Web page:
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COMMENT


Olympics proved London’s transport is on the up


Andrew Foulkes, transportation communications manager at Lloyd’s Register, looks at London’s transport network’s performance during the Olympics.


T


ransport was always the worry during London’s initial bid to host the 2012


Olympics. Even after it had been chosen, one could sense a collective holding of breath whenever the IOC delegations were in town to check on progress.


As it transpired, of course, London’s road and rail networks performed remarkably well. Far from letting the side down, transport became one of London 2012’s success stories, with Games organisers, spectators and even the media pleasantly surprised by the smoothness of the operation and the amount of information made available to them.


In fact there were pictures of athletes themselves travelling by bus or on the Tube. Even the US basketball team eschewed the VIP coaches and opted to travel by train from their central London hotel.


Despite passenger numbers on the Tube shooting up by 30% during the course of the Games fortnight, there were no significant delays or news reports of queues snaking out onto the pavements. Even the Olympic Route Network – the stretches of reserved lanes and restricted main roads for athletes, officials and media – settled down fairly well. Despite months of promotion no-one in London had really taken any notice until, of course, they opened. Yet despite the predictable remonstrations on the local radio phone-ins it soon became a way of life and Londoners quickly realised the traffic hit normal levels once the peak of the rush hour had passed.


According to figures released subsequently by TfL, only about 30% of the ‘Games Lanes’ in London were needed each day of the Olympics, as a third of London drivers opted to stay away. All this was achieved despite London’s approach to Olympics transport being less about grand schemes and more of a subtle, sensible mix of strategic planning and general tweaks to that already in place. There was no ‘Olympic Line’ on the Underground map, no six-lane ‘Olympic Boulevard’ wrapping the stadium.


Actual Olympics oriented improvements generally focused around Stratford itself with new platforms, ticket halls and entrances to the existing stations, along with improved walkways and disabled access. A special ‘Javelin’


service that linked Stratford


International and St Pancras for the duration of the Games themselves was capable of carrying around 25,000 people per hour.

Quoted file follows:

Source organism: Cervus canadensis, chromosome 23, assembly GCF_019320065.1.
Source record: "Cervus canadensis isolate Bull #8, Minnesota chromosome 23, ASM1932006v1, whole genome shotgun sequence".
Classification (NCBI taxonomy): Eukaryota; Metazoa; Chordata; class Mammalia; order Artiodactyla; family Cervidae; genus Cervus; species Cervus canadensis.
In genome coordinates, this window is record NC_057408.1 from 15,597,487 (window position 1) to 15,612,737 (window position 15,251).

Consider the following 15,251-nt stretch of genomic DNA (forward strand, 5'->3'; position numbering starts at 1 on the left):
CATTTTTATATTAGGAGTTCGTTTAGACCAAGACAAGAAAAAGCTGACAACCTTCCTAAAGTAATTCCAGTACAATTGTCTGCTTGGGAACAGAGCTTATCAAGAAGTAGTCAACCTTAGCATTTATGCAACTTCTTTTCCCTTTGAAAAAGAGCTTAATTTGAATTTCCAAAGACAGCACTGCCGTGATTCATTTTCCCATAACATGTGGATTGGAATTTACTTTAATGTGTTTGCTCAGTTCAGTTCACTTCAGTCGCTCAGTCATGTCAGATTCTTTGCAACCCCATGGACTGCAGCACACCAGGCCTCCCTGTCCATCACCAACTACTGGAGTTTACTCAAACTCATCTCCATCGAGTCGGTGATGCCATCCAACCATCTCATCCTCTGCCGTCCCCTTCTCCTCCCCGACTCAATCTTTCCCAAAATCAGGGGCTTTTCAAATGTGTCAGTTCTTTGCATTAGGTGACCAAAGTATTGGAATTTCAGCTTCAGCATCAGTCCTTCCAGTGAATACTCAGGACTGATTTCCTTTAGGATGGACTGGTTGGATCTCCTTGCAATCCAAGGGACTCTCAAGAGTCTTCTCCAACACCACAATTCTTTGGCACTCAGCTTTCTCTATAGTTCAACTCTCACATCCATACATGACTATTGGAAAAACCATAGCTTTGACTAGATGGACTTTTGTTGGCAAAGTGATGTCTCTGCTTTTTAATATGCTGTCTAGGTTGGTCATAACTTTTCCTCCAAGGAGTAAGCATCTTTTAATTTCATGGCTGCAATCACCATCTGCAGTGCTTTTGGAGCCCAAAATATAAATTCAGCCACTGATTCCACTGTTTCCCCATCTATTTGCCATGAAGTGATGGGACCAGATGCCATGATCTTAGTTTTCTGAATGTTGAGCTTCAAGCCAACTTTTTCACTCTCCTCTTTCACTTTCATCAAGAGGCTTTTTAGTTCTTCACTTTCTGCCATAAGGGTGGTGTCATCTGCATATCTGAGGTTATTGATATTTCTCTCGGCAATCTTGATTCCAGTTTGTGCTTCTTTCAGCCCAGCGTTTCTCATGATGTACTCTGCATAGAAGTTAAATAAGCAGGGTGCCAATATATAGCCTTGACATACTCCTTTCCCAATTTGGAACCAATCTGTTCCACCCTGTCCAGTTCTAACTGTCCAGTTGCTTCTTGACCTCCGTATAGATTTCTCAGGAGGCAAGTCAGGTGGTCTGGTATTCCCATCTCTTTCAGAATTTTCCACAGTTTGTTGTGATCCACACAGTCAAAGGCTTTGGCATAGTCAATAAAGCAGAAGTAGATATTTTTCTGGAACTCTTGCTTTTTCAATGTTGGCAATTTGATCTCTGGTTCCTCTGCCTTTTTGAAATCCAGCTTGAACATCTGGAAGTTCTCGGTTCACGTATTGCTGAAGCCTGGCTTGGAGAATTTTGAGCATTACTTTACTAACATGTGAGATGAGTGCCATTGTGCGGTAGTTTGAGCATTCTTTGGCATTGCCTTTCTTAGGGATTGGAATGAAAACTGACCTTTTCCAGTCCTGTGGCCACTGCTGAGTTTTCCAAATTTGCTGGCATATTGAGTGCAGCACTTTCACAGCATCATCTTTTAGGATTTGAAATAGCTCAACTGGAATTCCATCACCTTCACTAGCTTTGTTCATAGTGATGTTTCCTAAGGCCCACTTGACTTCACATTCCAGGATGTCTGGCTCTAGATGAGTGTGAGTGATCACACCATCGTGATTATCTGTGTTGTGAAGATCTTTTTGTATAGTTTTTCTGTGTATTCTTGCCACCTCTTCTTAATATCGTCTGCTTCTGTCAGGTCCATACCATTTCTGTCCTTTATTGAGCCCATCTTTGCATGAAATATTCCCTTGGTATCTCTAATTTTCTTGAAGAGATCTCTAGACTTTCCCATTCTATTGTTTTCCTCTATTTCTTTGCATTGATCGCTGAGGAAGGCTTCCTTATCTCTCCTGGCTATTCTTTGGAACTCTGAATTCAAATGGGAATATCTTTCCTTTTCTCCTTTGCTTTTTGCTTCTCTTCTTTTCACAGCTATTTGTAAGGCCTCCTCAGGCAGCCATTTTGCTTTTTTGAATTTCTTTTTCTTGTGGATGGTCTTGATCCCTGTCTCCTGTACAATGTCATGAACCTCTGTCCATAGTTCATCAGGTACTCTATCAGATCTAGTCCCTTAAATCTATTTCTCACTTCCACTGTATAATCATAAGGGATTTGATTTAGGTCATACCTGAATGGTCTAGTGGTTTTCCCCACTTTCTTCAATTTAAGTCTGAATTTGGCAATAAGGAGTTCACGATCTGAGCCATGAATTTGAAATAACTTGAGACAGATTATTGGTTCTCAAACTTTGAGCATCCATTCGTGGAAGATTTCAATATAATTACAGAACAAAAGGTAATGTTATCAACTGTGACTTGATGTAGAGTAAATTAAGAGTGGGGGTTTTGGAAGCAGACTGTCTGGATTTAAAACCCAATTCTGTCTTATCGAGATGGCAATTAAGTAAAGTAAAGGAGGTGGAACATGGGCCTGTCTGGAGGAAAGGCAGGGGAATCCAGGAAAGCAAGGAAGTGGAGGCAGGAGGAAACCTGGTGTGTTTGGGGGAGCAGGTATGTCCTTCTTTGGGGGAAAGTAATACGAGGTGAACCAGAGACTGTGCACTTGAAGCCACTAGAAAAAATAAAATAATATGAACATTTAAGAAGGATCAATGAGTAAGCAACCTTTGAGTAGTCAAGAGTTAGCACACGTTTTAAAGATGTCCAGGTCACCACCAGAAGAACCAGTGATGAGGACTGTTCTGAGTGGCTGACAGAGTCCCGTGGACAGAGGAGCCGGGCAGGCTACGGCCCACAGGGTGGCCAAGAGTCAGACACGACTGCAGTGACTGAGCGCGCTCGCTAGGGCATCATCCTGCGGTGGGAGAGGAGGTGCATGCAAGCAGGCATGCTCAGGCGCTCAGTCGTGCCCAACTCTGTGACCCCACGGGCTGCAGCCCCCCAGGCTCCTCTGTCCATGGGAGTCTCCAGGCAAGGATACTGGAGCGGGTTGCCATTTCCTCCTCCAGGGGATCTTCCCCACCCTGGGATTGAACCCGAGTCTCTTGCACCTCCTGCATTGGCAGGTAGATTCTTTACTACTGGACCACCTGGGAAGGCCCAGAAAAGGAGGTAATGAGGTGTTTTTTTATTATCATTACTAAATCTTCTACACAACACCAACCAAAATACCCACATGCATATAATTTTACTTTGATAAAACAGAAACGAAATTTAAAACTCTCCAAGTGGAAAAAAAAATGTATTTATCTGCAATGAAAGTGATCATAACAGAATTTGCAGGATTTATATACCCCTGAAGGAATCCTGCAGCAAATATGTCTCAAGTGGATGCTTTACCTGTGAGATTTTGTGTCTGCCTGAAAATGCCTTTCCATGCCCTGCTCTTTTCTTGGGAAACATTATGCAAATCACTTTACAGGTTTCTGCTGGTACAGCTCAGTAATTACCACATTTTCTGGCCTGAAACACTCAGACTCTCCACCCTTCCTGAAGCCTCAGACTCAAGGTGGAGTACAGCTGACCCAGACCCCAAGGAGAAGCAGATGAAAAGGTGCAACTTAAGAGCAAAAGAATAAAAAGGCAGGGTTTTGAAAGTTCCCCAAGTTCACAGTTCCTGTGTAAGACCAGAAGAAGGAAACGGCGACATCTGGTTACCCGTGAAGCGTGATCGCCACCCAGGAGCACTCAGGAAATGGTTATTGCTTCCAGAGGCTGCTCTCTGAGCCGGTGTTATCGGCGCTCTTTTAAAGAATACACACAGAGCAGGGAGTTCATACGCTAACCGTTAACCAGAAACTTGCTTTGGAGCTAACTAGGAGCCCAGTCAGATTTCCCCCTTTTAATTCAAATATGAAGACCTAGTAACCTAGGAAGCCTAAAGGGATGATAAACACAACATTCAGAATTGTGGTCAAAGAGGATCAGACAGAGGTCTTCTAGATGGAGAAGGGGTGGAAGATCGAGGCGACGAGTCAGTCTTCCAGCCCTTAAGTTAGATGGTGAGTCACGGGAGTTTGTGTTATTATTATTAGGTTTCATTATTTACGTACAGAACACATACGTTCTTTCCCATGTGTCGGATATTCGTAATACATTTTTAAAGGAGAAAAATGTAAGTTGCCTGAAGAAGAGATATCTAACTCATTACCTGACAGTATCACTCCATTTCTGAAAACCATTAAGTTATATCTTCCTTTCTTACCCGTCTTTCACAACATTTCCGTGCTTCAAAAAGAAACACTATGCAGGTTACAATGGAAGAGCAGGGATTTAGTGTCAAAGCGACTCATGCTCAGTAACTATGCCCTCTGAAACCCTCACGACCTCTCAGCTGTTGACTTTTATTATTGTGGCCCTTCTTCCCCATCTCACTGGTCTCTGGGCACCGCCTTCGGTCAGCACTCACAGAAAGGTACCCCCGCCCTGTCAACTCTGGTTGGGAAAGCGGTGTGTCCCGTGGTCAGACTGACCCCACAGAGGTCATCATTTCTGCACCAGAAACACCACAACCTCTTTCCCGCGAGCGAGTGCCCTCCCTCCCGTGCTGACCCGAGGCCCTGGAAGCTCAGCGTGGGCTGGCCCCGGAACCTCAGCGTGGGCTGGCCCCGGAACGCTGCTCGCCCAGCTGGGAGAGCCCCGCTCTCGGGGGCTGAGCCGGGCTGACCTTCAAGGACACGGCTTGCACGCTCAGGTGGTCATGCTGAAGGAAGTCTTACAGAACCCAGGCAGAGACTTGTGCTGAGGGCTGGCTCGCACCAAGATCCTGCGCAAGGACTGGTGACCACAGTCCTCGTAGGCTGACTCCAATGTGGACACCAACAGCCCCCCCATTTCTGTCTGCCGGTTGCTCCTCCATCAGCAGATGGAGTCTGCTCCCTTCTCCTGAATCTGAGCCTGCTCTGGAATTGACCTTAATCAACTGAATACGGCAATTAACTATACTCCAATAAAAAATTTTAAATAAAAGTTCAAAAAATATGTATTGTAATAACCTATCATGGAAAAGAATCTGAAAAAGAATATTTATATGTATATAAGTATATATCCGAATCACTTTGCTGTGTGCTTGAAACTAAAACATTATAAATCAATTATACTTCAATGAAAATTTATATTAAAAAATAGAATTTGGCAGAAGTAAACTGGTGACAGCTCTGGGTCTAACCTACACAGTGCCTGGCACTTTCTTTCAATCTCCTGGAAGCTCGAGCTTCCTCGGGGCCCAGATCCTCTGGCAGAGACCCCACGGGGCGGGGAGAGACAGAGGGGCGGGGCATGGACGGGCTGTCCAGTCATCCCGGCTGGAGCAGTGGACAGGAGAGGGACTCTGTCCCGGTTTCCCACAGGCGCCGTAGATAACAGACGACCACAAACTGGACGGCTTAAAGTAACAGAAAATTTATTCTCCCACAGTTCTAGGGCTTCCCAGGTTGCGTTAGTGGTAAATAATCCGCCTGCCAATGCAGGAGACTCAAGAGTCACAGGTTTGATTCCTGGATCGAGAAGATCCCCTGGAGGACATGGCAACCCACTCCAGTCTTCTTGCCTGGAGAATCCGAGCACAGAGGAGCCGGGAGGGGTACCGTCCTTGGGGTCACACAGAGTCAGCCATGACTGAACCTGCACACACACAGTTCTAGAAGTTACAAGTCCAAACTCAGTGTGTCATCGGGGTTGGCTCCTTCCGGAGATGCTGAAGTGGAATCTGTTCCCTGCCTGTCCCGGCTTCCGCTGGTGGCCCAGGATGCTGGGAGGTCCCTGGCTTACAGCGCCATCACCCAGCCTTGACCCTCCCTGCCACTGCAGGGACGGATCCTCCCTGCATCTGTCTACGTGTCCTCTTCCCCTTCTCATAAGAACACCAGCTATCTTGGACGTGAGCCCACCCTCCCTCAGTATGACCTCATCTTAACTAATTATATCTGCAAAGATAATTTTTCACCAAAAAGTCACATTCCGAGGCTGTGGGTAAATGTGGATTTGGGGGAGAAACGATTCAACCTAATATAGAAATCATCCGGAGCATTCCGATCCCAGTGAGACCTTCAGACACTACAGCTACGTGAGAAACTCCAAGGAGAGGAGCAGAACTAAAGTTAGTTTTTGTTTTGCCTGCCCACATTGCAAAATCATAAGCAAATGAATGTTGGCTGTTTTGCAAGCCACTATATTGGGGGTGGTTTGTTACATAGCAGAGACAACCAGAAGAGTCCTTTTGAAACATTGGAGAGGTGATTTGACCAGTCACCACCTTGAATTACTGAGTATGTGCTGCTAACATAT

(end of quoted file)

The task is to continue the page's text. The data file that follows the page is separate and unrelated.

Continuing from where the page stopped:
The decision to include a free travelcard with every ticket helped keep ticket halls cleared of queues.


Compare this with Rio de Janiero, the host city for 2016, which is building a new Metro line and four dedicated bus lanes to reach the site of the proposed stadium.


And there’s no time for back-slapping just yet: the Paralympics that arrive at the end of the month will bring similar crowds to Stratford once again. This time London will not have the benefit of the August holiday season, which generally keeps numbers down. Nor will it be able to count on Londoners keeping away, as they had been encouraged to earlier in the summer. It will be another logistical test of London’s infrastructure but it has already proven its capability, and that has allowed its transport planners – to their credit – to continue to focus on their longer-term vision.


Long term


Although vast sums are being invested in London’s transport infrastructure, admirably little was actually spent specifically on the Games themselves while, correctly, more was earmarked for the city’s longer-term needs.


The Underground was already undergoing a 30-year programme of upgrades with the first fruits starting to show through. Anyone who used the Tube for the first time in the past five years or so will not have failed to notice the shiny new fleets and improved ambience on


some previously notorious lines. That same visitor would also have been struck by the improvements in some of the capital’s main stations too. Since St Pancras’ neighbour King’s Cross took down the scaffolding earlier this year to reveal its stunning new concourse, London has been able to boast two grand, historic stations, the equal of any in the world. Add to that the suburban rail services that have been collated and rejuvenated under the ‘London Overground’ brand; the gradual opening up of the Thameslink Programme; its extensive 24-hour bus network; and its popular cycle hire scheme – it’s safe to say that the city’s transport renaissance puts it several leagues above where it was at the turn of the millennium.


This focus on the longer term is the result of placing responsibility for the capital’s transport, whether bus, rail or cycle, within a single organisation. With accountability for both planning and delivery, Transport for London is able to take a truly integrated approach to the City’s transport needs.


Most important for London’s transport


metamorphosis is that it maintains momentum. With its population expected to rise by 1.2m over the next two decades the anticipated numbers during the Games period will soon be business as usual. That is why the building sites currently popping up across central London for Crossrail are so important. Talked about since the 1970s, the tunnel boring machines have finally begun their journey beneath the city.


“Too late for 2012, but a major sign of London’s long term thinking and vital for its future as a functioning global city.


Andrew Foulkes


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rail technology magazine Aug/Sep 12 | 25


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